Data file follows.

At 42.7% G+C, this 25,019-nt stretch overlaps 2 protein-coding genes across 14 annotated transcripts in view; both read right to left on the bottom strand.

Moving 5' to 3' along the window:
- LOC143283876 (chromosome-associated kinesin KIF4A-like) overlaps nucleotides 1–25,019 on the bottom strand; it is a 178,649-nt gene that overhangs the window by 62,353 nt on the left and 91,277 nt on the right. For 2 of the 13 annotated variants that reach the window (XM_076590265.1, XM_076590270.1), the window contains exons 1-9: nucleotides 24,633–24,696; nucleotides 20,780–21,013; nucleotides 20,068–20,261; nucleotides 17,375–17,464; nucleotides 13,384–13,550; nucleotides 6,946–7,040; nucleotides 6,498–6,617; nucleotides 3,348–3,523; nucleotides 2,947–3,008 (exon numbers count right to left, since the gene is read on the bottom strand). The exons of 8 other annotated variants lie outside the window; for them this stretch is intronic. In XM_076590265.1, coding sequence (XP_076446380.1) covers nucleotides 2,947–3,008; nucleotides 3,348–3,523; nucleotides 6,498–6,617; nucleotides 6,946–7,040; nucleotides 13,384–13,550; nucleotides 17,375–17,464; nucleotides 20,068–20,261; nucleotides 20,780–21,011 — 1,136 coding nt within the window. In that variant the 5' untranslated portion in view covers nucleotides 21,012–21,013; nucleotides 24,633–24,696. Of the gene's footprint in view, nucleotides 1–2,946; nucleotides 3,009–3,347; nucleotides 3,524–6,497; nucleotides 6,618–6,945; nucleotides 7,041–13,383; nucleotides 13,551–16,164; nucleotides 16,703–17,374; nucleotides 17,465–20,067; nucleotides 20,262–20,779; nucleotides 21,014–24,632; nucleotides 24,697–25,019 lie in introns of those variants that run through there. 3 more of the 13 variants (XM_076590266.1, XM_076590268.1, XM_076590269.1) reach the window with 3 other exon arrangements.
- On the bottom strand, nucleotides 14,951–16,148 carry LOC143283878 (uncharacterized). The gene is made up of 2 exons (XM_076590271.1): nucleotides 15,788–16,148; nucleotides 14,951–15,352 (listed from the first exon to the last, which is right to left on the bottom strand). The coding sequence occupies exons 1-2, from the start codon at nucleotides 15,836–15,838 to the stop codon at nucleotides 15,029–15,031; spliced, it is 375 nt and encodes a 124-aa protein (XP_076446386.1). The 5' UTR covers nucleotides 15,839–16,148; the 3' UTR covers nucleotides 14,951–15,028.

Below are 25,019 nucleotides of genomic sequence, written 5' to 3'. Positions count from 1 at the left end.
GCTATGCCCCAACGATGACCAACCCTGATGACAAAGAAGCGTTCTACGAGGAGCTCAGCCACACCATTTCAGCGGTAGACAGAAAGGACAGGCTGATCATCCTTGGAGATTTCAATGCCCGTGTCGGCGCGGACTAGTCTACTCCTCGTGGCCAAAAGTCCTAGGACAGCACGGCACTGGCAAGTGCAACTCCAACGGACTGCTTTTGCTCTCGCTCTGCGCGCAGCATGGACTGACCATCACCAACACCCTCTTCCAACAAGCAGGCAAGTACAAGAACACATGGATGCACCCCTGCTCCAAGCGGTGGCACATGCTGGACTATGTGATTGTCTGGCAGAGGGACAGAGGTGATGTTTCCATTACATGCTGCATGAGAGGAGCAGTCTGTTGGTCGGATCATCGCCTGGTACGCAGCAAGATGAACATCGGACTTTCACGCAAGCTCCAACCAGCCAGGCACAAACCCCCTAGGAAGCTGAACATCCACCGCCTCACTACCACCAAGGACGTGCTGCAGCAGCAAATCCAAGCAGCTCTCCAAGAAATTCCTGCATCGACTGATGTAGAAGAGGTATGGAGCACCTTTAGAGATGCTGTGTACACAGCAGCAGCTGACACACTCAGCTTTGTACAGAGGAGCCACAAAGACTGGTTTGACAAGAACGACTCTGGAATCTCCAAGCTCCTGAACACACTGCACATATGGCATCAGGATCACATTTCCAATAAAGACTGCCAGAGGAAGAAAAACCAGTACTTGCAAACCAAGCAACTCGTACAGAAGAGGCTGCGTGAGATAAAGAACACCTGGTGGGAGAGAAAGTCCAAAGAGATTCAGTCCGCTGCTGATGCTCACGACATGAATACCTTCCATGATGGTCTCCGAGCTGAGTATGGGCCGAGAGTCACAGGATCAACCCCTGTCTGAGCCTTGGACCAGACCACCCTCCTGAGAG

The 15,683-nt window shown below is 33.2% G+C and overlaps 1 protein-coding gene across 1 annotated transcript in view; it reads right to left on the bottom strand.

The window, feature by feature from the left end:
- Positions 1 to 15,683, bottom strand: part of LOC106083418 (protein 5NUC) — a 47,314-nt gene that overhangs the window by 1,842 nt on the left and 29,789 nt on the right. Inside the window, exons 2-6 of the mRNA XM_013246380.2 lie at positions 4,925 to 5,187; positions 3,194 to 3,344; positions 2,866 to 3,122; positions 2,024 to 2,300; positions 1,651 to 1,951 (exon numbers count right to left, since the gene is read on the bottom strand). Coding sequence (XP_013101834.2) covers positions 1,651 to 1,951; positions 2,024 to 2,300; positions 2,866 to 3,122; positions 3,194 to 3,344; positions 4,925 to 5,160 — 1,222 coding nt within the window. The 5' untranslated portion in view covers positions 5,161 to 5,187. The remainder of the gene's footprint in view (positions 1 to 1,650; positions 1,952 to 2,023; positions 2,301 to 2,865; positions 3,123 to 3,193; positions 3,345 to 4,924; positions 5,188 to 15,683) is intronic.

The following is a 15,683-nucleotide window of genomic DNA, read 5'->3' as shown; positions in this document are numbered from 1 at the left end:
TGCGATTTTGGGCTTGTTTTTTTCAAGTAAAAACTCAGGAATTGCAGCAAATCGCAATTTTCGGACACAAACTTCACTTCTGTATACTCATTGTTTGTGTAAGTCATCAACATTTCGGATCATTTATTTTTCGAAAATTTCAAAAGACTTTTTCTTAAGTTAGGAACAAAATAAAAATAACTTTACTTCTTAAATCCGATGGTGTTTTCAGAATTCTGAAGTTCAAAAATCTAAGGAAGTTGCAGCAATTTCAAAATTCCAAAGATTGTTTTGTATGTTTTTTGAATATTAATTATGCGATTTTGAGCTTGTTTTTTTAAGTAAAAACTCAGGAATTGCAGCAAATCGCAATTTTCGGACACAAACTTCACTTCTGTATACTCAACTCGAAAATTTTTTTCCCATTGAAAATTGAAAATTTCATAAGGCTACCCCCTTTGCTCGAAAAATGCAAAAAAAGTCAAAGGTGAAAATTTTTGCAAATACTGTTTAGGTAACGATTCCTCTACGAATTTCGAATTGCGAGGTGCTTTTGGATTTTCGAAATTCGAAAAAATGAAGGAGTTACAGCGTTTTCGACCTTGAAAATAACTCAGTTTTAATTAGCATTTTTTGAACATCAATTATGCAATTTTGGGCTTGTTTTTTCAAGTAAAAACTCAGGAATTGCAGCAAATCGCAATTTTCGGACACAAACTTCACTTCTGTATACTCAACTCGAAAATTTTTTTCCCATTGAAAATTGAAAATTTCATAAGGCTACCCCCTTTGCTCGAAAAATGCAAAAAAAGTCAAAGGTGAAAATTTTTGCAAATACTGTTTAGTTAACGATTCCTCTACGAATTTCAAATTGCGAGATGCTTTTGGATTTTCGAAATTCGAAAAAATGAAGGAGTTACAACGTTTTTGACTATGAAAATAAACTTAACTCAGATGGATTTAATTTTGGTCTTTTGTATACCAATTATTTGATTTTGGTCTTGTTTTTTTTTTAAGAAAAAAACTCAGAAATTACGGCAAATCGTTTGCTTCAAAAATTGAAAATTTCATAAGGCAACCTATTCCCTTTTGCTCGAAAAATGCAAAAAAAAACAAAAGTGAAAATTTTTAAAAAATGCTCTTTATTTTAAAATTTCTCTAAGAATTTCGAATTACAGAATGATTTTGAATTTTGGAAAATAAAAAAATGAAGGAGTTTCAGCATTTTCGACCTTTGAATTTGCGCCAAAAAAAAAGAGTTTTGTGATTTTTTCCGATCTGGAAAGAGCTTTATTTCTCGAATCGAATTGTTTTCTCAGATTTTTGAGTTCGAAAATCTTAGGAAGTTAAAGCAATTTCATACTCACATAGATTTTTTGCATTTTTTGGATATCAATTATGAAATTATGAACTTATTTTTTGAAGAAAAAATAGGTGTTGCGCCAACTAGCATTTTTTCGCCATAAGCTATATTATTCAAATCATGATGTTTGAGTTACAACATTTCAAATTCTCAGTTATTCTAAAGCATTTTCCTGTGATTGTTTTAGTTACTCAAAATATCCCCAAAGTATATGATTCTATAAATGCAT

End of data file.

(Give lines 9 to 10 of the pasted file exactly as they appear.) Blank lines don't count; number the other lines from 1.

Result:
- Positions 1 to 15,683, bottom strand: part of LOC106083418 (protein 5NUC) — a 47,314-nt gene that overhangs the window by 1,842 nt on the left and 29,789 nt on the right. Inside the window, exons 2-6 of the mRNA XM_013246380.2 lie at positions 4,925 to 5,187; positions 3,194 to 3,344; positions 2,866 to 3,122; positions 2,024 to 2,300; positions 1,651 to 1,951 (exon numbers count right to left, since the gene is read on the bottom strand). Coding sequence (XP_013101834.2) covers positions 1,651 to 1,951; positions 2,024 to 2,300; positions 2,866 to 3,122; positions 3,194 to 3,344; positions 4,925 to 5,160 — 1,222 coding nt within the window. The 5' untranslated portion in view covers positions 5,161 to 5,187. The remainder of the gene's footprint in view (positions 1 to 1,650; positions 1,952 to 2,023; positions 2,301 to 2,865; positions 3,123 to 3,193; positions 3,345 to 4,924; positions 5,188 to 15,683) is intronic.

The following is a 15,683-nucleotide window of genomic DNA, read 5'->3' as shown; positions in this document are numbered from 1 at the left end: